With the tropical type weather, we generally get in Australia from November through to about March, we’re no strangers to afternoon storms rolling in. A scorching hot day can morph into black ominous clouds. Usually, at about the time you’ve finished work and about to lace up your trainers for a run. Don’t let a little rain stop your exercise routine. However, if you are not scared of running in the rain, here’s a few handy hints to ensure to stay safe.
Pay attention to your foot placement
Rain can make asphalt, footpaths (particularly concrete), and off-road trails slippery. Be careful of stepping on lane markings and pedestrian crossings can be exceptionally slippery.
Ensure your wearable technology is water-resistant
While most iPods and phones will survive light rain, don’t assume your mobile device is waterproof. This includes headphones as well. Due to being less visible on overcast days, it may pay to go music-free, so you’re more aware of the traffic around you. If you simply can’t stomach the thought of running without your motivating playlist, keep the volume low, and use a ziplock bag to keep them dry.
Avoid running in thunderstorms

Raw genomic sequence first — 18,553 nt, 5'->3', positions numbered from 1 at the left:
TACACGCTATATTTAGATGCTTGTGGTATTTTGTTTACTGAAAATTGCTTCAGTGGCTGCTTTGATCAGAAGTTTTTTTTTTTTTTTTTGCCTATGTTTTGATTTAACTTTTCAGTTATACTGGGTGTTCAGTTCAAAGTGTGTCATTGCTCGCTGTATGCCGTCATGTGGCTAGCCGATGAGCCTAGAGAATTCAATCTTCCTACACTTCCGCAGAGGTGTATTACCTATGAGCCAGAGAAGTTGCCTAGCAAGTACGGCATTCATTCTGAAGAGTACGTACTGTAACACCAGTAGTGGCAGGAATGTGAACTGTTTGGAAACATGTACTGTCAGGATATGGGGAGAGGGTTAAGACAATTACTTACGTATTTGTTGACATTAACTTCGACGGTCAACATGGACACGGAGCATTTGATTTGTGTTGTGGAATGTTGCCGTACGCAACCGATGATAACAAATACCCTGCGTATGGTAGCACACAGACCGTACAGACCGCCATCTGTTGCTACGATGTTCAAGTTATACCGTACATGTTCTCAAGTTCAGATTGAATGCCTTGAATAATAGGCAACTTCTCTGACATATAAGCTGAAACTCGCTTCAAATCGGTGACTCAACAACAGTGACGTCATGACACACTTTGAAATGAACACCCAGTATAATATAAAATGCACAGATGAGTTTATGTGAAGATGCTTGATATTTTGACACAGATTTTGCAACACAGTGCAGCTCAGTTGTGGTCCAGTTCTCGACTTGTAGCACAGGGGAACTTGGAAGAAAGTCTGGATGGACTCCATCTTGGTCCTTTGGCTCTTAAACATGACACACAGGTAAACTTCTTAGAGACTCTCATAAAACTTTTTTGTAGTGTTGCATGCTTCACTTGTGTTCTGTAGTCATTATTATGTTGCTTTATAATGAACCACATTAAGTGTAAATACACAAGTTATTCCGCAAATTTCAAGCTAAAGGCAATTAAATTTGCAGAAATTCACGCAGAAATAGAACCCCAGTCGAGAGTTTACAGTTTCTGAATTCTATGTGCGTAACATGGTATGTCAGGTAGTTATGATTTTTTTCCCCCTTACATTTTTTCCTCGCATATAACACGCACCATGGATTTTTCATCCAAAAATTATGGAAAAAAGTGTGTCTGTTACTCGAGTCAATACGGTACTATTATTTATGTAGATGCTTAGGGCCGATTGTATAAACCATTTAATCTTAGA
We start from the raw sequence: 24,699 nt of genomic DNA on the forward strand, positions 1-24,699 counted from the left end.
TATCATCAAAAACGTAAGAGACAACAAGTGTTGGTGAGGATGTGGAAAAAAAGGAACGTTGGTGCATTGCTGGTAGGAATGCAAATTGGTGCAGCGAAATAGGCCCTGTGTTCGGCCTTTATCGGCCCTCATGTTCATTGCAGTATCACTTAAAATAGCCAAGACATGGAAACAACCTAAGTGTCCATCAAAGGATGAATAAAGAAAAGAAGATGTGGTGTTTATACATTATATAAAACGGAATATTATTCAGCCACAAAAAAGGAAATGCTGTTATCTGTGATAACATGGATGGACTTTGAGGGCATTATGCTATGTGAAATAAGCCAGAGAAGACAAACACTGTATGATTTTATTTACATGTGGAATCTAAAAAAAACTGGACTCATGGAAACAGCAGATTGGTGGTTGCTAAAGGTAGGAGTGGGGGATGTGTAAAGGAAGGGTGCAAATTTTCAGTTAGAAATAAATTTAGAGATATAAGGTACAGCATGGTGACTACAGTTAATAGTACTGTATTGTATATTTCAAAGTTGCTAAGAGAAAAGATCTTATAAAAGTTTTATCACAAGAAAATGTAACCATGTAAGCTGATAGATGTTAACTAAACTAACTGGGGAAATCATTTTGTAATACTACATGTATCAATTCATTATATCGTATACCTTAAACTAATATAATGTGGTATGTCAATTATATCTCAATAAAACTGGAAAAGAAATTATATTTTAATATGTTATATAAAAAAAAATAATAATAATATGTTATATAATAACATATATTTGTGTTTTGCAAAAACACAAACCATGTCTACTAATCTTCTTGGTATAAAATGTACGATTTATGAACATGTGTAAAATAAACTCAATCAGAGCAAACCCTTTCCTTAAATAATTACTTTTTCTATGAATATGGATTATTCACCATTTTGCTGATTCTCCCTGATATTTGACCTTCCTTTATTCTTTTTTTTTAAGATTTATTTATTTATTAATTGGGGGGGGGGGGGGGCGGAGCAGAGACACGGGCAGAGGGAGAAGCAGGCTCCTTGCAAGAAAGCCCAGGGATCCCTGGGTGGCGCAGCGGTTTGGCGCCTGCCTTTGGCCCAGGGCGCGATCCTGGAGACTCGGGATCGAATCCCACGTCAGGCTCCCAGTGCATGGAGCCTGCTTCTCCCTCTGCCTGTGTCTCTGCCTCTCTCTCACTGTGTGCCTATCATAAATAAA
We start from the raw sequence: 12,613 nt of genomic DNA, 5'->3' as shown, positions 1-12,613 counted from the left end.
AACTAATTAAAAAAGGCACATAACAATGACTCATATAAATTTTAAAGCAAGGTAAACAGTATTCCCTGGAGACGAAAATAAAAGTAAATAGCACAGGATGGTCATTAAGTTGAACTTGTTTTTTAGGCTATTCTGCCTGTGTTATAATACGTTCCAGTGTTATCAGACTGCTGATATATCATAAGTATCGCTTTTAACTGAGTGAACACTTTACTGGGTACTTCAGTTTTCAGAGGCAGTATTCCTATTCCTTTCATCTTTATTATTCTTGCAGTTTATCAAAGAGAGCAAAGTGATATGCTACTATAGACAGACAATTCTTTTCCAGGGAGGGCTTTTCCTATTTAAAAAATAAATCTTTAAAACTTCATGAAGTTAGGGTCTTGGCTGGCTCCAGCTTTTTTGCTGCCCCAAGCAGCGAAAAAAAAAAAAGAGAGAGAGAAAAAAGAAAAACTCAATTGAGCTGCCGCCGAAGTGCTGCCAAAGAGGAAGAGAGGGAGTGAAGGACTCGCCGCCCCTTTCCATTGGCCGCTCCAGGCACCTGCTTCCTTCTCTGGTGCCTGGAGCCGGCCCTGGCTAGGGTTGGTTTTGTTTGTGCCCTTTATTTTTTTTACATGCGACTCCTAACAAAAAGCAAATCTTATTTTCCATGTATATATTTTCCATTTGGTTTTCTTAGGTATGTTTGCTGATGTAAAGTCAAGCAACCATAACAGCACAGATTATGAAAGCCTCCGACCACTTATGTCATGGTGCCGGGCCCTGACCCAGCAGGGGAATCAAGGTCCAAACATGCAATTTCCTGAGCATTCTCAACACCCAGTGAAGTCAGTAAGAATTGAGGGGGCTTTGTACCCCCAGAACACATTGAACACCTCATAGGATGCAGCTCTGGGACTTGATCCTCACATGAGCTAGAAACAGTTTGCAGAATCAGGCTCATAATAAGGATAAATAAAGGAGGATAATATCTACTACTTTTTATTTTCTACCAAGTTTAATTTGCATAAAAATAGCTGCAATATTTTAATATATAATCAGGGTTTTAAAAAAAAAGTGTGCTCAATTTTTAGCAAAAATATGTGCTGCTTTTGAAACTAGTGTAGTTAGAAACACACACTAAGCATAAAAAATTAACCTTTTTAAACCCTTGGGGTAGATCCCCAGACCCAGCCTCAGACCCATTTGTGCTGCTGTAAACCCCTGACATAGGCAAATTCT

If there’s thunder overhead or forecast, forget it and jump on a treadmill. Storms can move in quite quickly. If you are caught short, remember to avoid trees. Look for a nearby building to take shelter. Several articles online suggest it’s a good idea to squat close to the ground, but there are many different ways you can be hit by lightening other than direct strikes. For example, a side flash hits an object and jumps to the nearest object (which could be you and why you avoid trees), a ground current which is the most common way of sustaining injuries or death, or through conduction (travelling along metal).
Dress to be seen
Hi-viz might not be trendy, but it will help you be more visible on grey, drizzly days. The brighter the better. 2010 studies conducted by the National Highway Traffic Association revealed that wearing yellow was the easiest colour to ensure you stand out before dusk. Wearing reflective gear on hands, feet and torso also make it easier for you to be seen.